Accra to Serve as Transit Point for Flights


The President of Ghana, John Dramani Mahama, has been in consultation with the United Nations secretary General, Ban Ki-Moon, to allow Accra to serve as a transit center for international flights that might be bringing in logistics, medicines and other relief items for the affected countries.

Accra is the capital of Ghana, but President Mahama said his consultation is in his capacity as chair of the regional body, Economic Community of West African States (ECOWAS). This is a  demonstration of how Ghana is prepared to help affected the countries.

He spoke on Monday September 15, when he paid a one-day solidarity visit with President Ellen Johnson Sirleaf in Monrovia.

The ECOWAS boss also expressed disappointment over decisions by countries, especially those in the region, isolating Ebola affected countries by barring land, sea and air travels. He said these are not the best way to jointly fight the disease.

As the Ebola virus was wreaking havoc on Liberia, Sierra leone and Guinea, who are the worst hit countries, several countries, including those in the sub-region, closed their borders. Some of these countries that closed their land, Sea and air borders include Ivory Coast, Senegal and Kenya. Though some later reversed their decision, it was noted that their earlier decisions were not in line with African solidarity.

The Ghanaian President said isolating countries will further compound the precarious situation, especially trade and commerce, thereby seriously affecting the economies of these countries.

The Ghanaian leader informed the media gathering that there have been lots of international commitments to fight the disease but said turning these commitments into actuality was too slow.   He encouraged donor countries to fast-track their commitments, since they are intended to save lives in an emergency situation.

The ECOWAS Chair further  noted that his visit to Liberia was also intended to join the advocacy for more international concerted efforts in eradicating the virus out of the sub-region. He praised the courage and determination of the Liberian Government and its people in defeating the Ebola virus disease.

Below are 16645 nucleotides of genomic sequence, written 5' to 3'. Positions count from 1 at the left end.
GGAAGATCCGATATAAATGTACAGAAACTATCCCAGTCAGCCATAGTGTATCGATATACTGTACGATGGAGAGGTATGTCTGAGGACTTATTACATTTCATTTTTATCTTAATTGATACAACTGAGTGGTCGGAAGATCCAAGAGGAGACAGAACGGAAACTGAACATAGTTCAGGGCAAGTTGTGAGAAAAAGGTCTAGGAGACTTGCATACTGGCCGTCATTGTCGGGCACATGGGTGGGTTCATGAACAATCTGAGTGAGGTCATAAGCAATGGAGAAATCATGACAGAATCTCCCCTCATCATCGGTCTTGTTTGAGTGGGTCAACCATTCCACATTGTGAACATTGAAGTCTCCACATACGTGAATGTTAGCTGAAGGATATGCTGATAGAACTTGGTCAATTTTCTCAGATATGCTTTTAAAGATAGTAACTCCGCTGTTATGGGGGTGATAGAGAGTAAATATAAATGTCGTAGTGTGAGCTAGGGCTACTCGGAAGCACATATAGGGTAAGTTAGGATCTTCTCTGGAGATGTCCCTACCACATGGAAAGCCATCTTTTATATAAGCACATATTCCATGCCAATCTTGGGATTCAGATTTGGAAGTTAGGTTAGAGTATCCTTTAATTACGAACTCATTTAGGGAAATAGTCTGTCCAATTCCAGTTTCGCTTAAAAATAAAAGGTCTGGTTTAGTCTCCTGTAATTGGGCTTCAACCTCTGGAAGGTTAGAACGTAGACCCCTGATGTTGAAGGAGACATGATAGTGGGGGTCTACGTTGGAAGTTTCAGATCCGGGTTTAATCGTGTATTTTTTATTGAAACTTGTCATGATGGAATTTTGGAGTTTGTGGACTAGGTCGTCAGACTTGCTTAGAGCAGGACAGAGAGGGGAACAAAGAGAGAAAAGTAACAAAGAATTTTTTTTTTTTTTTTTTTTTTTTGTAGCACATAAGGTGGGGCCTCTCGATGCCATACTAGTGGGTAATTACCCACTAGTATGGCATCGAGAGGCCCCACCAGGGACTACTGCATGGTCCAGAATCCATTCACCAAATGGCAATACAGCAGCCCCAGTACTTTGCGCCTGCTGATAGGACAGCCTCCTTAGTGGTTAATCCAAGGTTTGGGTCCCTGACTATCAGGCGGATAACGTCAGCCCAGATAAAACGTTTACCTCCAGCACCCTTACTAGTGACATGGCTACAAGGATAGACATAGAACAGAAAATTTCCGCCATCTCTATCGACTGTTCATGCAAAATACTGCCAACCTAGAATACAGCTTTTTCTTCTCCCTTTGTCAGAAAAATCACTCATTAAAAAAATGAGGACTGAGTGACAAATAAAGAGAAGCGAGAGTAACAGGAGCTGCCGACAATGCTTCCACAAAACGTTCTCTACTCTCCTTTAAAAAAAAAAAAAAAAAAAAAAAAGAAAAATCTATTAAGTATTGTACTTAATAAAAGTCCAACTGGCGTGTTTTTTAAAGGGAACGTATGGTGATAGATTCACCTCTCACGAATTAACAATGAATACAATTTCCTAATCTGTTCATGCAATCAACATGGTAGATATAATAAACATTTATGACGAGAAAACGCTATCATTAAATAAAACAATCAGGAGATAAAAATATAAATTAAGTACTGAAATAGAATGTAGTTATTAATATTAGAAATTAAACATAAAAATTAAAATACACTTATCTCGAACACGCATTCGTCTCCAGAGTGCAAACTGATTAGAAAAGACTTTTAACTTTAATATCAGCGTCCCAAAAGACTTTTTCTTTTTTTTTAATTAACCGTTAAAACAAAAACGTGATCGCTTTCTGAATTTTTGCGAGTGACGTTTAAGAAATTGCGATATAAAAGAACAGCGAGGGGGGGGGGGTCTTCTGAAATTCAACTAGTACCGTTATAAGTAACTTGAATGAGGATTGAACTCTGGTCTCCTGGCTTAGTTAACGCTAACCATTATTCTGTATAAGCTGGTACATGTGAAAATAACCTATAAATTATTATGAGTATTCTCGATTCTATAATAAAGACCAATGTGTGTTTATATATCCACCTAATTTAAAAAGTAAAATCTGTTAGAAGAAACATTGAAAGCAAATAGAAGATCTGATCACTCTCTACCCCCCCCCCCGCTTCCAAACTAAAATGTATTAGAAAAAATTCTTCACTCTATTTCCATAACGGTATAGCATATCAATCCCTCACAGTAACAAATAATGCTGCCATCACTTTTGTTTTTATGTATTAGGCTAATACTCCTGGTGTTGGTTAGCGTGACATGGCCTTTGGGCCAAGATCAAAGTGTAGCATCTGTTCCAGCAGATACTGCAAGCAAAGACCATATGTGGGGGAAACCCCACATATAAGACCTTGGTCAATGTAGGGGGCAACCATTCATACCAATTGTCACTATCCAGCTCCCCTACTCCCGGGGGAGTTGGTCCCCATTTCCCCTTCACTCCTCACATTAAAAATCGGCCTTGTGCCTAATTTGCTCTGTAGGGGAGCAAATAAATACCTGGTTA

He disclosed that he had  begun consultations with world and continental bodies as well as airlines that have stopped flying to Liberia and other affected countries to begin plans to re-engage the Liberian authorities in overturning their isolation as the affected countries have now put into place World Health Organization (WHO) recommended measures in order to stop the spread of the virus to other countries. 

Speaking earlier, President Ellen Johnson Sirleaf described Ghana as a sisterly country that has always been by Liberia during good and bad times. On behalf of the Liberian Government and people, she expressed appreciation for the role being played by Ghana and President Mahama, in his capacity as chairman of ECOWAS.

President Sirleaf hoped Liberians will continue to work together for the total eradication of the Ebola virus.

The Ghanaian President also made stopovers in Freetown, Sierra Leone and Conakry, Guinea with similar messages of solidarity in their respective fights against the Ebola virus disease.

President Mahama was met upon arrival by Vice President Joseph N. Boakai at the Roberts International Airport. They proceeded to Monrovia and joined President Sirleaf at her Foreign Ministry office for closed-door discussions before addressing the press.

The Ghanaian President was accompanied by his Health Minister, Dr. Kweku Agyeman; Deputy Minister of Foreign Affairs and Regional Integration, Ambassador Kwesi Quartey; Senior Advisor to the President, Alhaji Baba Kamara; and the Director of State Protocol, Ambassador Kwame Tenkorang-Asamoah.


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